US IRS rules, regulations and laws, for US Citizens, Americans, green card holders, and nonresidents living abroad or moving to the US or out of the US.... valuable information on IRS rules concerning U.S. expatriates and their tax returns, and tax planning.... by an experienced International Tax Attorney
Are you a U.S. citizen or resident who worked abroad last year? Did you receive income from a foreign source in 2014? If you answered ‘yes’ to either of those questions here are six tax tips you should know about foreign income:
1. Report Worldwide Income. By law, U.S. citizens and residents must report their worldwide income. This includes income from foreign trusts, and foreign bank and securities accounts.
2. File Required Tax Forms. You may need to fileSchedule B, Interest and Ordinary Dividends, with your U.S. tax return. You may also need to file Form 8938, Statement of Specified Foreign Financial Assets. In some cases, you may need to file FinCEN Form 114, Report of Foreign Bank and Financial Accounts. See IRS.gov for more information.
3. Review the Foreign Earned Income Exclusion. If you live and work abroad, you may be able to claim the foreign earned income exclusion. If you qualify, you won’t pay tax on up to $99,200 of your wages and other foreign earned income in 2014. See Form 2555, Foreign Earned Income, or Form 2555-EZ, Foreign Earned Income Exclusion, for more details. On top of that amount you may also be eligible for the foreign housing exclusion or deduction if you earn in excess of the foreign earned income exclusion.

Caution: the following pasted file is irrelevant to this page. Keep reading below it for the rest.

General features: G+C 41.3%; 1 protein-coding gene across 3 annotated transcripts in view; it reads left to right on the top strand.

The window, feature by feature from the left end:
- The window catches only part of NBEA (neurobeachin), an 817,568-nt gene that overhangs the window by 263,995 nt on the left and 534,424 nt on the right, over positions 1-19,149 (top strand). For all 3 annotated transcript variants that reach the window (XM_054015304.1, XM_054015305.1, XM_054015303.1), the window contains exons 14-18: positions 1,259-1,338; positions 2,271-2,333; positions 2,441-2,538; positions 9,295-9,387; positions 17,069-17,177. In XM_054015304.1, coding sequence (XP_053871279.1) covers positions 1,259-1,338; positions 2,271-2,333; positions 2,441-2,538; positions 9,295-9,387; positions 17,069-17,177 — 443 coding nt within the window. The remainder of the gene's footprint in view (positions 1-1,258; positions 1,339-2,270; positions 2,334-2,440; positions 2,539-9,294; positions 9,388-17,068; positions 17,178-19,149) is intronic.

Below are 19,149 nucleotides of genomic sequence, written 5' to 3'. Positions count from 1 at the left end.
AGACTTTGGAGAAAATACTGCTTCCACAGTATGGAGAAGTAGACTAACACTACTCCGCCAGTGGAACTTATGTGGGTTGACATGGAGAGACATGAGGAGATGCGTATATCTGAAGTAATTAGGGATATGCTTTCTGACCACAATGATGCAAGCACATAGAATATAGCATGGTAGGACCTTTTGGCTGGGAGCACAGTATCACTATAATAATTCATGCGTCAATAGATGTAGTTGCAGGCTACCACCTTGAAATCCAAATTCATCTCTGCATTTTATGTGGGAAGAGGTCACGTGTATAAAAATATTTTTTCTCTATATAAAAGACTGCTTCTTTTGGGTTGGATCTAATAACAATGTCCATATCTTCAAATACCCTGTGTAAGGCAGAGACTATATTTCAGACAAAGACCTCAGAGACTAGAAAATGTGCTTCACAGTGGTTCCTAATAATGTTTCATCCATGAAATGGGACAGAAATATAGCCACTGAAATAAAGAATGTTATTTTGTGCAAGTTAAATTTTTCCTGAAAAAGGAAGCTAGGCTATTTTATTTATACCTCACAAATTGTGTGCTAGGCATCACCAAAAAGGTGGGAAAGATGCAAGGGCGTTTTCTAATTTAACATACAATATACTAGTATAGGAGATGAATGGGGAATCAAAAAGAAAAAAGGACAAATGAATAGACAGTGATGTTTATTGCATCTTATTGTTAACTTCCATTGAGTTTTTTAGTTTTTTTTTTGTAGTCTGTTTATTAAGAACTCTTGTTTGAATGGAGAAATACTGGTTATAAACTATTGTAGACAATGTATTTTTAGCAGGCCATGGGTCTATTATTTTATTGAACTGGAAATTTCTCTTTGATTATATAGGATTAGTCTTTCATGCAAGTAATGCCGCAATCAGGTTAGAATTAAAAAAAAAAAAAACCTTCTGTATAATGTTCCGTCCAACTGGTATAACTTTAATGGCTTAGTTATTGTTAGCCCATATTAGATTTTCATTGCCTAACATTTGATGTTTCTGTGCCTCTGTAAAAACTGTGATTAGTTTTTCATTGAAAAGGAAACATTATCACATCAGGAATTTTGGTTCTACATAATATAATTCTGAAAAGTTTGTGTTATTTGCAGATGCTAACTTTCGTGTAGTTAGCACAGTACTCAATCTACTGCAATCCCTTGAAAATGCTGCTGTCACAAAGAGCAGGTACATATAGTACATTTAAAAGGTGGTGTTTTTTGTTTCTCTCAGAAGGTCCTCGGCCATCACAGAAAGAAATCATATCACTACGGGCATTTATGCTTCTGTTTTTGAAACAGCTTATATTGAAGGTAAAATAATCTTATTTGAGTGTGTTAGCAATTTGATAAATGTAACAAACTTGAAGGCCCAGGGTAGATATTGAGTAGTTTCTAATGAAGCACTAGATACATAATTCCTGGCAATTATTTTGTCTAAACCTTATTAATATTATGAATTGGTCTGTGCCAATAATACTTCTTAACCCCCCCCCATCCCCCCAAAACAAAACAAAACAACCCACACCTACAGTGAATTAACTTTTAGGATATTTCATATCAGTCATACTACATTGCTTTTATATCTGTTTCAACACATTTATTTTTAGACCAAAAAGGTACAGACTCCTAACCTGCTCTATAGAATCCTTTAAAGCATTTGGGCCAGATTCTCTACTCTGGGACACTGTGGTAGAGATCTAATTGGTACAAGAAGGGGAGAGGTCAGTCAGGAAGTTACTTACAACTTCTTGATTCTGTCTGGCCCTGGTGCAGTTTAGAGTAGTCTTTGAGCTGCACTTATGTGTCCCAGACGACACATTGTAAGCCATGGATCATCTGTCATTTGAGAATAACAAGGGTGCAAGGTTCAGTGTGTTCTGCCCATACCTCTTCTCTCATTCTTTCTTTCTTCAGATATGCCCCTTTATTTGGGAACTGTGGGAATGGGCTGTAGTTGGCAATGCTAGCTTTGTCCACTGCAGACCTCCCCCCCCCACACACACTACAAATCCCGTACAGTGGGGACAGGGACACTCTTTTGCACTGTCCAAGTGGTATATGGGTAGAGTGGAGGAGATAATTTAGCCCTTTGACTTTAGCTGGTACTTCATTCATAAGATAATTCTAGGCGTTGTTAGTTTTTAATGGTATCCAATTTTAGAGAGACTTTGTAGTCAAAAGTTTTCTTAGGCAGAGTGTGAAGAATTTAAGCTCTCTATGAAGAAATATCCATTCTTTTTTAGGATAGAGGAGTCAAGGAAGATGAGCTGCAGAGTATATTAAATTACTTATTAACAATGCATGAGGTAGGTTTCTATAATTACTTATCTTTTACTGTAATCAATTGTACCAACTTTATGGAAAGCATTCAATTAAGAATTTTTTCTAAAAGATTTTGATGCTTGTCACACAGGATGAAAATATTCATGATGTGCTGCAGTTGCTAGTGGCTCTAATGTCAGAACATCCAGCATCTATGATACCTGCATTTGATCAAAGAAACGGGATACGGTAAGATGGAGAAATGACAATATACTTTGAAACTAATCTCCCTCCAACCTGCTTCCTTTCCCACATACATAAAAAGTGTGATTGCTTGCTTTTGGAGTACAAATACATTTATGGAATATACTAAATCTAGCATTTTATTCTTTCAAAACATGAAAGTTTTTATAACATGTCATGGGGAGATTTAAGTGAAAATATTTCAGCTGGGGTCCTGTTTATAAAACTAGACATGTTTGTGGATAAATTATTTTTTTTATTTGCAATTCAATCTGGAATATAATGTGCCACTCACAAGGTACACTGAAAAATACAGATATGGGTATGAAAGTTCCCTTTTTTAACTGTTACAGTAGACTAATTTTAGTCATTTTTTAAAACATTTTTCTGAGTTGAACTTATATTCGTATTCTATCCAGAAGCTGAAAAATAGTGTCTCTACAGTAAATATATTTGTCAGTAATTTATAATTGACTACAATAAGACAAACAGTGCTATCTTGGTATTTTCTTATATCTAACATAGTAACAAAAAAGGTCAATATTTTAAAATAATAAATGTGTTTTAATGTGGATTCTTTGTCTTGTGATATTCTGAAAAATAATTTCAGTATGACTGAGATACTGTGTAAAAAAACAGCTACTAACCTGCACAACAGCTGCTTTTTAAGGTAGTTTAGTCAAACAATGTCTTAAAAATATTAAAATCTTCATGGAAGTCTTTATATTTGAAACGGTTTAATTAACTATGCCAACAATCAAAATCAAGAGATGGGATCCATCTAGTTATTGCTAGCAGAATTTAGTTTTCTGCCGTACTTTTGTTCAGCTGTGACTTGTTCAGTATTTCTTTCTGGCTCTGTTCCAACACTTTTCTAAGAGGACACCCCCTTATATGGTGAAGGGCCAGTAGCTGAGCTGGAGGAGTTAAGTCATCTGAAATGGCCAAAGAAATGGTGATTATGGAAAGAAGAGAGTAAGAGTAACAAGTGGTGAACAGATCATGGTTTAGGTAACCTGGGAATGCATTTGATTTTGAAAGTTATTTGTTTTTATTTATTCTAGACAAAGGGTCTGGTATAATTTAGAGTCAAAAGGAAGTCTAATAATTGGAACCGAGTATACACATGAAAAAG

4. Don’t Overlook Credits and Deductions. You may be able to take a tax credit or a deduction for income taxes you paid to a foreign country. These benefits can reduce your taxes if both countries tax the same income.
5. Tax Filing Extension is Available. If you live outside the U.S. and can’t file your tax return by April 15, you may qualify for an automatic two-month extension of time to file. That will give you until June 16, 2015, to file your U.S. tax return. This extension also applies to those serving in the military outside the U.S. You will need to attach a statement to your return explaining why you qualify for the extension.
For more on this topic refer to Publication 54, Tax Guide for U.S. Citizens and Resident Aliens Abroad.
If you are preparing your own return and have questions, we can provide you with the answers in a mini consultation. Or if you want your return reviewed prior to filing with the IRS, we can do that too. And of course, we also prepare expatriate, nonresident and international tax returns. We have over 30 years experience preparing expatriate and nonresident tax returns. We are the experts you need.